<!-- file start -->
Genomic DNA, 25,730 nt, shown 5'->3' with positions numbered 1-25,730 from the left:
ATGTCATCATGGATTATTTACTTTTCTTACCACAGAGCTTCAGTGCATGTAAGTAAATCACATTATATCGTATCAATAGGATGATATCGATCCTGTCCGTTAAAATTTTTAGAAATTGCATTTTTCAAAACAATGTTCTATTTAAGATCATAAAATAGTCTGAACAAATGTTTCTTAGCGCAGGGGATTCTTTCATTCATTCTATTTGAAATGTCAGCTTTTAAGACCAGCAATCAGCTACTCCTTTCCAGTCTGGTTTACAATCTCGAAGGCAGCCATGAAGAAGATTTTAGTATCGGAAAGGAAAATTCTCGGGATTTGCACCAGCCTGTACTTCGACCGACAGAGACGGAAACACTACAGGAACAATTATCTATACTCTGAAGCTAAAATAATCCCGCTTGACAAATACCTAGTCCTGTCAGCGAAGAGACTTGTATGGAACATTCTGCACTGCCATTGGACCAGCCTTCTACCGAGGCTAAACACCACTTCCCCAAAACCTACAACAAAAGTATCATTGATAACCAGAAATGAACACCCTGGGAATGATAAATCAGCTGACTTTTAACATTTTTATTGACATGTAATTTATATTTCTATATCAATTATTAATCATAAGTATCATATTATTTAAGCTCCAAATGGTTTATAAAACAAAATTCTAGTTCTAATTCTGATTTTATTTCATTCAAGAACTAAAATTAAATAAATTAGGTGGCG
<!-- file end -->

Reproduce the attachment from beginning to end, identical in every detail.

Genomic DNA, 25,730 nt, shown 5'->3' with positions numbered 1-25,730 from the left:
ATGTCATCATGGATTATTTACTTTTCTTACCACAGAGCTTCAGTGCATGTAAGTAAATCACATTATATCGTATCAATAGGATGATATCGATCCTGTCCGTTAAAATTTTTAGAAATTGCATTTTTCAAAACAATGTTCTATTTAAGATCATAAAATAGTCTGAACAAATGTTTCTTAGCGCAGGGGATTCTTTCATTCATTCTATTTGAAATGTCAGCTTTTAAGACCAGCAATCAGCTACTCCTTTCCAGTCTGGTTTACAATCTCGAAGGCAGCCATGAAGAAGATTTTAGTATCGGAAAGGAAAATTCTCGGGATTTGCACCAGCCTGTACTTCGACCGACAGAGACGGAAACACTACAGGAACAATTATCTATACTCTGAAGCTAAAATAATCCCGCTTGACAAATACCTAGTCCTGTCAGCGAAGAGACTTGTATGGAACATTCTGCACTGCCATTGGACCAGCCTTCTACCGAGGCTAAACACCACTTCCCCAAAACCTACAACAAAAGTATCATTGATAACCAGAAATGAACACCCTGGGAATGATAAATCAGCTGACTTTTAACATTTTTATTGACATGTAATTTATATTTCTATATCAATTATTAATCATAAGTATCATATTATTTAAGCTCCAAATGGTTTATAAAACAAAATTCTAGTTCTAATTCTGATTTTATTTCATTCAAGAACTAAAATTAAATAAATTAGGTGGCG